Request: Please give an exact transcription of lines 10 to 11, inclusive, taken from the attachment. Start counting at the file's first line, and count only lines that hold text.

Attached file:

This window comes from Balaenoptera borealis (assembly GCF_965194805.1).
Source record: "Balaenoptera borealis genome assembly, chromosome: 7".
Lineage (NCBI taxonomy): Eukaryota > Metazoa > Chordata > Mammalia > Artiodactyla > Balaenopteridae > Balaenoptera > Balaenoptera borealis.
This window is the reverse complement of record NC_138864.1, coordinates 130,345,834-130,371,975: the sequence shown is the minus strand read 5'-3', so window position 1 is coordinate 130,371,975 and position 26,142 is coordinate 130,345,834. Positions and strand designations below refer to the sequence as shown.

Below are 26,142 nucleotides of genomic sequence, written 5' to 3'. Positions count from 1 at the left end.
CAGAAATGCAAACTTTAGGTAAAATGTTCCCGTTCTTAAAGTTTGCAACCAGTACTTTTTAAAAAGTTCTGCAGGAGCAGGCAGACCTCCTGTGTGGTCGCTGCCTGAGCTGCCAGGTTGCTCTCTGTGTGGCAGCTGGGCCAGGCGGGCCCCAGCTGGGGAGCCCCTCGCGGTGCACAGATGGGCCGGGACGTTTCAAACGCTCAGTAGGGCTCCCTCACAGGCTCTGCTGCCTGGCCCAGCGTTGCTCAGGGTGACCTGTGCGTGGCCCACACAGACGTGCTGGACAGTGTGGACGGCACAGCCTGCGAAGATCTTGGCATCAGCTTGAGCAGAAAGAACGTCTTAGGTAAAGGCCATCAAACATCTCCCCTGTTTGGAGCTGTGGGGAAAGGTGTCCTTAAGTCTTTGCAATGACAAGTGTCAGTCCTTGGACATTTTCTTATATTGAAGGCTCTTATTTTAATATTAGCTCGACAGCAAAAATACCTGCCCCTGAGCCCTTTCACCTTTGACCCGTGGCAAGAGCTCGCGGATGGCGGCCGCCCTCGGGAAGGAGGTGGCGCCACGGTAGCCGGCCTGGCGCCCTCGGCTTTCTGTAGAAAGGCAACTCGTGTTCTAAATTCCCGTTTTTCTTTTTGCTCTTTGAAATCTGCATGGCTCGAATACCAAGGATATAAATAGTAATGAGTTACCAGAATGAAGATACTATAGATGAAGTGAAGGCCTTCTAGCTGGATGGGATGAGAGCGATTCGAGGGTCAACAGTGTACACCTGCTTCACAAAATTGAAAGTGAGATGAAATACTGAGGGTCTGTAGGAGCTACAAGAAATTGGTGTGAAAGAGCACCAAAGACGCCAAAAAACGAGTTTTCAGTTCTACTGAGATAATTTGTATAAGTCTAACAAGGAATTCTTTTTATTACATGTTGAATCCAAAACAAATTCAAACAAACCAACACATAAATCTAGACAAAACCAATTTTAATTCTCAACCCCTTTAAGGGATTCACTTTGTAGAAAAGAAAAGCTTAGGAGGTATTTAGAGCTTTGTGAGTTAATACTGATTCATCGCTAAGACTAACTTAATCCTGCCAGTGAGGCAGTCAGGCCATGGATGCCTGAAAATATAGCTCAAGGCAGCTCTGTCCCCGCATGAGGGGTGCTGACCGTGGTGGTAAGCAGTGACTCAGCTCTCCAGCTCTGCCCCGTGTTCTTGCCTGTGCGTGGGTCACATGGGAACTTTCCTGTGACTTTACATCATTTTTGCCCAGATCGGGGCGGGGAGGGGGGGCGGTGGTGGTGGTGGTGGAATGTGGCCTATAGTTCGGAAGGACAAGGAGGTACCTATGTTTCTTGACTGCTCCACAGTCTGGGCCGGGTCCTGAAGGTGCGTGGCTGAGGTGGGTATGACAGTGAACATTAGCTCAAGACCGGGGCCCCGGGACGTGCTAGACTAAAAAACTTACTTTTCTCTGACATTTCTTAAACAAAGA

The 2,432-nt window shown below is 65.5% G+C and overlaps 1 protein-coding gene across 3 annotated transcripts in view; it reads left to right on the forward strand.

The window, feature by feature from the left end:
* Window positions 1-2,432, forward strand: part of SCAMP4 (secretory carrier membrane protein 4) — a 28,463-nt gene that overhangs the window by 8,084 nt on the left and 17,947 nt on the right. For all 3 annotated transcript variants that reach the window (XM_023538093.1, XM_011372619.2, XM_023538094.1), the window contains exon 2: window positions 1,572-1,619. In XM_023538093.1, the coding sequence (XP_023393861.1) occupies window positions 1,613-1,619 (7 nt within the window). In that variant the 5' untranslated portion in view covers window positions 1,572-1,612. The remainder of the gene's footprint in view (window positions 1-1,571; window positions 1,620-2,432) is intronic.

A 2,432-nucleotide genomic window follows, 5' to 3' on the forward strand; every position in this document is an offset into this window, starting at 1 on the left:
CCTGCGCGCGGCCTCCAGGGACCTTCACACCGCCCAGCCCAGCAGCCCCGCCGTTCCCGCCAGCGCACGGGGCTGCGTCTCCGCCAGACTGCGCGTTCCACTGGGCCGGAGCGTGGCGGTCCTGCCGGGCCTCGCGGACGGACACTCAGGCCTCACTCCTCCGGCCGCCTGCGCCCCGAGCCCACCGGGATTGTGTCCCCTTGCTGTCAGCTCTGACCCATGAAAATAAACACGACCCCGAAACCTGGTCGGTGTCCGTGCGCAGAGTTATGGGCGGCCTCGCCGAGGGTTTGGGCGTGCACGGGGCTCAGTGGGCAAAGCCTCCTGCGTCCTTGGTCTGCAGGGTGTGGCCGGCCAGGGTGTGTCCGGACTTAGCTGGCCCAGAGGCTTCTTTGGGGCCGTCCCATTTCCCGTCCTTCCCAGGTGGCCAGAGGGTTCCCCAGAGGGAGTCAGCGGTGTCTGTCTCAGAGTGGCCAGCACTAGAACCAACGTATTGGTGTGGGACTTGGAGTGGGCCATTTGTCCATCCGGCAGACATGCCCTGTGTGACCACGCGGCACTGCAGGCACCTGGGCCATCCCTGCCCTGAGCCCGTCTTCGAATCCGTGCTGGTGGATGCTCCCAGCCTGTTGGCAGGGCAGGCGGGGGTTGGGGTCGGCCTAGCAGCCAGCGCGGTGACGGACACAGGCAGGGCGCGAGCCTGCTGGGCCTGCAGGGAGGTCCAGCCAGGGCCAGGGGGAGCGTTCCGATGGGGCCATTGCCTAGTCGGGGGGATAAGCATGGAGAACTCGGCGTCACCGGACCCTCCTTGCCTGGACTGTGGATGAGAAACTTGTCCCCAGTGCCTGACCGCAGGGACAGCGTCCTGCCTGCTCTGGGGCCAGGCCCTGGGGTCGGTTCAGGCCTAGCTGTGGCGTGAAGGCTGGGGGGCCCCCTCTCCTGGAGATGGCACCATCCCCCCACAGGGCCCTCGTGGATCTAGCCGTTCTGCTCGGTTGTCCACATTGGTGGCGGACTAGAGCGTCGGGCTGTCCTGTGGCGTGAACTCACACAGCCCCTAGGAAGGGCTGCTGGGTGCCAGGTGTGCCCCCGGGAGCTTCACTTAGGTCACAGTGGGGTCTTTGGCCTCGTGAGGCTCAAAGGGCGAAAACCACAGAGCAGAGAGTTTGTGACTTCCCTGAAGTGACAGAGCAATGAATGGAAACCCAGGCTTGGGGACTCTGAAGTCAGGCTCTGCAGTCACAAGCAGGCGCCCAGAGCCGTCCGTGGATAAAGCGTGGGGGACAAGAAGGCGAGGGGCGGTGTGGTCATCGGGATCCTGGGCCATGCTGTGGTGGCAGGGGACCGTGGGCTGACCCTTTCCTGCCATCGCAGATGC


A 2,432-nucleotide genomic window follows, 5' to 3' on the forward strand; every position in this document is an offset into this window, starting at 1 on the left:
CCTGCGCGCGGCCTCCAGGGACCTTCACACCGCCCAGCCCAGCAGCCCCGCCGTTCCCGCCAGCGCACGGGGCTGCGTCTCCGCCAGACTGCGCGTTCCACTGGGCCGGAGCGTGGCGGTCCTGCCGGGCCTCGCGGACGGACACTCAGGCCTCACTCCTCCGGCCGCCTGCGCCCCGAGCCCACCGGGATTGTGTCCCCTTGCTGTCAGCTCTGACCCATGAAAATAAACACGACCCCGAAACCTGGTCGGTGTCCGTGCGCAGAGTTATGGGCGGCCTCGCCGAGGGTTTGGGCGTGCACGGGGCTCAGTGGGCAAAGCCTCCTGCGTCCTTGGTCTGCAGGGTGTGGCCGGCCAGGGTGTGTCCGGACTTAGCTGGCCCAGAGGCTTCTTTGGGGCCGTCCCATTTCCCGTCCTTCCCAGGTGGCCAGAGGGTTCCCCAGAGGGAGTCAGCGGTGTCTGTCTCAGAGTGGCCAGCACTAGAACCAACGTATTGGTGTGGGACTTGGAGTGGGCCATTTGTCCATCCGGCAGACATGCCCTGTGTGACCACGCGGCACTGCAGGCACCTGGGCCATCCCTGCCCTGAGCCCGTCTTCGAATCCGTGCTGGTGGATGCTCCCAGCCTGTTGGCAGGGCAGGCGGGGGTTGGGGTCGGCCTAGCAGCCAGCGCGGTGACGGACACAGGCAGGGCGCGAGCCTGCTGGGCCTGCAGGGAGGTCCAGCCAGGGCCAGGGGGAGCGTTCCGATGGGGCCATTGCCTAGTCGGGGGGATAAGCATGGAGAACTCGGCGTCACCGGACCCTCCTTGCCTGGACTGTGGATGAGAAACTTGTCCCCAGTGCCTGACCGCAGGGACAGCGTCCTGCCTGCTCTGGGGCCAGGCCCTGGGGTCGGTTCAGGCCTAGCTGTGGCGTGAAGGCTGGGGGGCCCCCTCTCCTGGAGATGGCACCATCCCCCCACAGGGCCCTCGTGGATCTAGCCGTTCTGCTCGGTTGTCCACATTGGTGGCGGACTAGAGCGTCGGGCTGTCCTGTGGCGTGAACTCACACAGCCCCTAGGAAGGGCTGCTGGGTGCCAGGTGTGCCCCCGGGAGCTTCACTTAGGTCACAGTGGGGTCTTTGGCCTCGTGAGGCTCAAAGGGCGAAAACCACAGAGCAGAGAGTTTGTGACTTCCCTGAAGTGACAGAGCAATGAATGGAAACCCAGGCTTGGGGACTCTGAAGTCAGGCTCTGCAGTCACAAGCAGGCGCCCAGAGCCGTCCGTGGATAAAGCGTGGGGGACAAGAAGGCGAGGGGCGGTGTGGTCATCGGGATCCTGGGCCATGCTGTGGTGGCAGGGGACCGTGGGCTGACCCTTTCCTGCCATCGCAGATGC